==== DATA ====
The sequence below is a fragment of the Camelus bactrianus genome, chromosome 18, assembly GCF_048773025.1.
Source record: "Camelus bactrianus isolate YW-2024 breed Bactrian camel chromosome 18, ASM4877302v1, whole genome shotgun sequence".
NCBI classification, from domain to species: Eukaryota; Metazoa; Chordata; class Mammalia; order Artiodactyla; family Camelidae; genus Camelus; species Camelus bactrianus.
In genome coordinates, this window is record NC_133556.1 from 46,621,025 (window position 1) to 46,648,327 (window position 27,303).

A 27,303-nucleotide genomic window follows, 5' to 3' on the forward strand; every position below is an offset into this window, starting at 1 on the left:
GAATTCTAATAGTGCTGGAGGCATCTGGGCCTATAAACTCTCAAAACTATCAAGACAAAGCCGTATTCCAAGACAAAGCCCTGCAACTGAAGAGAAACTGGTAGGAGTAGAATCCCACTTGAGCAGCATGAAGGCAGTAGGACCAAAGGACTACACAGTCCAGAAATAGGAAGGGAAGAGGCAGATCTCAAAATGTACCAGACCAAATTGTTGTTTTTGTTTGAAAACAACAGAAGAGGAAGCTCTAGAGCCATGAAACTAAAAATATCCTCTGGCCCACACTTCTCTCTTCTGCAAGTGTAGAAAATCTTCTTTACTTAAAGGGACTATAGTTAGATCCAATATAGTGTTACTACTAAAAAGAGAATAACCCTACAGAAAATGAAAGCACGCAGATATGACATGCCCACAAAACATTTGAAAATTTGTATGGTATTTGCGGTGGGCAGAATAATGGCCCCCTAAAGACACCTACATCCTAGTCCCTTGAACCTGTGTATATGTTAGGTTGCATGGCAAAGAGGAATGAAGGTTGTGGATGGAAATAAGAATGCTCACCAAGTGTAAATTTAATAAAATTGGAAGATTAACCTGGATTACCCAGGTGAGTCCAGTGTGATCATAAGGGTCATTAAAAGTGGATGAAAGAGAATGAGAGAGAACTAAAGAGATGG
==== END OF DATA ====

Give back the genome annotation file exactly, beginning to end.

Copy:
The sequence below is a fragment of the Camelus bactrianus genome, chromosome 18, assembly GCF_048773025.1.
Source record: "Camelus bactrianus isolate YW-2024 breed Bactrian camel chromosome 18, ASM4877302v1, whole genome shotgun sequence".
NCBI classification, from domain to species: Eukaryota; Metazoa; Chordata; class Mammalia; order Artiodactyla; family Camelidae; genus Camelus; species Camelus bactrianus.
In genome coordinates, this window is record NC_133556.1 from 46,621,025 (window position 1) to 46,648,327 (window position 27,303).

A 27,303-nucleotide genomic window follows, 5' to 3' on the forward strand; every position below is an offset into this window, starting at 1 on the left:
GAATTCTAATAGTGCTGGAGGCATCTGGGCCTATAAACTCTCAAAACTATCAAGACAAAGCCGTATTCCAAGACAAAGCCCTGCAACTGAAGAGAAACTGGTAGGAGTAGAATCCCACTTGAGCAGCATGAAGGCAGTAGGACCAAAGGACTACACAGTCCAGAAATAGGAAGGGAAGAGGCAGATCTCAAAATGTACCAGACCAAATTGTTGTTTTTGTTTGAAAACAACAGAAGAGGAAGCTCTAGAGCCATGAAACTAAAAATATCCTCTGGCCCACACTTCTCTCTTCTGCAAGTGTAGAAAATCTTCTTTACTTAAAGGGACTATAGTTAGATCCAATATAGTGTTACTACTAAAAAGAGAATAACCCTACAGAAAATGAAAGCACGCAGATATGACATGCCCACAAAACATTTGAAAATTTGTATGGTATTTGCGGTGGGCAGAATAATGGCCCCCTAAAGACACCTACATCCTAGTCCCTTGAACCTGTGTATATGTTAGGTTGCATGGCAAAGAGGAATGAAGGTTGTGGATGGAAATAAGAATGCTCACCAAGTGTAAATTTAATAAAATTGGAAGATTAACCTGGATTACCCAGGTGAGTCCAGTGTGATCATAAGGGTCATTAAAAGTGGATGAAAGAGAATGAGAGAGAACTAAAGAGATGG